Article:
But her social resources were not confined to occasions where she was one of an extemporized troupe: she was a host in herself; she had known everybody; her memory held the adventures and scandals of a generation, and these [188] lost nothing on her lips. Then when other resources were exhausted, and the candles had burned down, and the fire was low, and a few guests lingered, somebody would be sure to say, “Now, Miss Jane, tell us a ghost story.” With a little, a very little, of coy reluctance, she would begin, in a voice at first commonplace, but presently dropping to a sort of mystic tone; she seemed to undergo a change like the gypsy queen in Browning's “Flight of the Duchess” ; she was no longer a plain, elderly woman in an economical gown, but she became a medium, a solemn weaver of spells so deep that they appeared to enchant herself. Whence came her stories, I wonder? not ghost stories alone, but blood-curdling murders and midnight terrors, of which she abated you not an item,--for she was never squeamish,--tales that all the police records could hardly match. Then, when she and her auditors were wrought up to the highest pitch, she began to tell fortunes; and here also she seemed not so much a performer as one performed upon,--a Delphic priestess, a Cassandra. I never shall forget how she once made our blood run cold with the visions of coming danger that she conjured around a young married woman on whom there soon afterwards broke a wholly unexpected scandal that left her an exile in a foreign land. No one ever knew, I [189] believe, whether Miss Stuart spoke at that time with knowledge; perhaps she hardly knew herself; she always was, or affected to be, carried away beyond herself by these weird incantations.

She was not so much to be called affectionate or lovable as good-natured and kindly; and with an undisguised relish for the comfortable things of this world, and a very frank liking for the society of the rich and great, she was yet constant, after a fashion, to humbler friends, and liked to do them good turns. Much of her amiability took the form of flattery,--a flattery so habitual that it lost all its grossness, and became almost a form of good deeds. She was sometimes justly accused of applying this to the wealthy and influential, but it was almost as freely exercised where she had nothing to gain by it; and it gave to the humblest the feeling that he was at least worth flattering. Even if he had a secret fear that what she said of him behind his back might be less encouraging, no matter: it was something to have been praised to his face. It must be owned that her resources in the other direction were considerable, and Lord Steyne himself might have applauded when she was gradually led into mimicking some rich amateur who had pooh-poohed her pictures, or some intrusive dame who had patronizingly [190] inspected her humble cot. It could not quite be said of her that her wit lived to play, not wound; and yet, after all, what she got out of life was so moderate, and so many women would have found her way of existence dreary enough, that it was impossible to grudge her these trifling indulgences.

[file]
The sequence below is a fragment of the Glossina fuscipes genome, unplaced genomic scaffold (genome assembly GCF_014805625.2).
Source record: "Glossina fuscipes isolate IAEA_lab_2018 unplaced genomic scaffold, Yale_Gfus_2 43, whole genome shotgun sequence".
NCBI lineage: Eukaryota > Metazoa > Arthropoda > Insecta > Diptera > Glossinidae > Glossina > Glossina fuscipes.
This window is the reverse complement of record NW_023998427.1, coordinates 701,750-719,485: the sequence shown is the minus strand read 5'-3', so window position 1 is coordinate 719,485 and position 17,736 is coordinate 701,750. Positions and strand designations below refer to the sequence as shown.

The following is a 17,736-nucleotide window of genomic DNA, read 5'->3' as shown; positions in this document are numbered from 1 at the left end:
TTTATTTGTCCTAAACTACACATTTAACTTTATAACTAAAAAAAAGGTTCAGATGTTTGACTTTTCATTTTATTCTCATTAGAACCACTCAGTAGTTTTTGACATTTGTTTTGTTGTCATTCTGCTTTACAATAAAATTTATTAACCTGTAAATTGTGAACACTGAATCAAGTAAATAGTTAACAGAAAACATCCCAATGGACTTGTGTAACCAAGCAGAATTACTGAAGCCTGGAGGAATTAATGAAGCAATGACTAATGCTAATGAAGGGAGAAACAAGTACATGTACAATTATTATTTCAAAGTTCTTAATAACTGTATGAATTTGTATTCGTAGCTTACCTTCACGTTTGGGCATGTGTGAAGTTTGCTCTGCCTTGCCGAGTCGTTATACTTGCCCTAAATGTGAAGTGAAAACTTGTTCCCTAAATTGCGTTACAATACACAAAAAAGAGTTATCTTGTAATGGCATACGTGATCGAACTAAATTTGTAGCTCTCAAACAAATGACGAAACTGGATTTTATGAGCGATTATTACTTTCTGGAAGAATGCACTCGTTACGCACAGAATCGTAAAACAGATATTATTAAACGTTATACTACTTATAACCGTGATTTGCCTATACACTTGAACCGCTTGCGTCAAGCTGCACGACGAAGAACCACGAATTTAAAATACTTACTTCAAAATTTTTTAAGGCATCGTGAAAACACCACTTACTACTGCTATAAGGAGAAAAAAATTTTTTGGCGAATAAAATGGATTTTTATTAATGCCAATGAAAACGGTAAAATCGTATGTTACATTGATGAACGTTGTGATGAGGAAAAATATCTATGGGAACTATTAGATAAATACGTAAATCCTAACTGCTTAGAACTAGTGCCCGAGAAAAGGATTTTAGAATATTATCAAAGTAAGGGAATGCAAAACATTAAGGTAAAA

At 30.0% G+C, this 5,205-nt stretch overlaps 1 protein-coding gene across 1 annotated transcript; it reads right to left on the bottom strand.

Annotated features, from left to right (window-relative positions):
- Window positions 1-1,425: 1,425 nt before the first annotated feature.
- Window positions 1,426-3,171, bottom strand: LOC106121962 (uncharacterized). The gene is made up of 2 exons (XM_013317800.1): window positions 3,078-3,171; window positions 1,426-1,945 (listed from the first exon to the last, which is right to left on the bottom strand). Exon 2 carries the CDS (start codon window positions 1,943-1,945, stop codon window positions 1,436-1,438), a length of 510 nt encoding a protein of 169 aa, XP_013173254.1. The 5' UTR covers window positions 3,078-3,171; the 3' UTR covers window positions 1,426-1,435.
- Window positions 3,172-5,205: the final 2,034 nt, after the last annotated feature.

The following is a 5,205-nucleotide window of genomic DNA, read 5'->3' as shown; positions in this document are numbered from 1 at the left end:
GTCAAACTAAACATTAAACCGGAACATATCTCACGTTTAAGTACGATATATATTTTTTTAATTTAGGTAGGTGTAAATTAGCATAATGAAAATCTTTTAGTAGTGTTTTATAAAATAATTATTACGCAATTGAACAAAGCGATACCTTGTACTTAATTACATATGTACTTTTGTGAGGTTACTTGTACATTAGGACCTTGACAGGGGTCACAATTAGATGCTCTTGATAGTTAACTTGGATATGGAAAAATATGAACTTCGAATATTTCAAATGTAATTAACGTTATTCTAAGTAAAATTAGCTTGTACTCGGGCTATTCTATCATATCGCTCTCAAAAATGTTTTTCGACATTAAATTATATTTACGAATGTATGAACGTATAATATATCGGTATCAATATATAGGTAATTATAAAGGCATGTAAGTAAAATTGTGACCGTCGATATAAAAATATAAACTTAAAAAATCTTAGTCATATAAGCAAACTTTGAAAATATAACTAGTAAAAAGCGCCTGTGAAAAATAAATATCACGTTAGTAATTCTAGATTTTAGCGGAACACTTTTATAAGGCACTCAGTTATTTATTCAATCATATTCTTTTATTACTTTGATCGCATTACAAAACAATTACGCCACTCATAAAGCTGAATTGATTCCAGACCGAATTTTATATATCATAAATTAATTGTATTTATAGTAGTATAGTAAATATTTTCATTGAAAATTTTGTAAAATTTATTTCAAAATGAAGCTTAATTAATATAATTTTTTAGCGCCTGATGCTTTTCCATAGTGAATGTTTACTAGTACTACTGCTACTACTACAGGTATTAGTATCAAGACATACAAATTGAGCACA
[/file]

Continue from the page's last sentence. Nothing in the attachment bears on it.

Inheriting her father's love of the brush, she had little of his talent; her portraits of friends were generally transferred by degrees to dark corners; but there existed an impression that she was a good copyist of Stuart's pictures, and she was at one time a familiar figure in Boston, perched on a high stool, and copying those of his works which were transferred for safekeeping from Faneuil Hall to the Art Museum. On one occasion, it was said, she grew tired of the long process of copying and took home a canvas or two with the eyes unpainted, putting them in, colored to please her own fancy, at Newport. Perhaps she invented this legend for her own amusement, for she never spared herself, and, were she to read this poor sketch of her, would object to nothing but the tameness of its outlines. [191]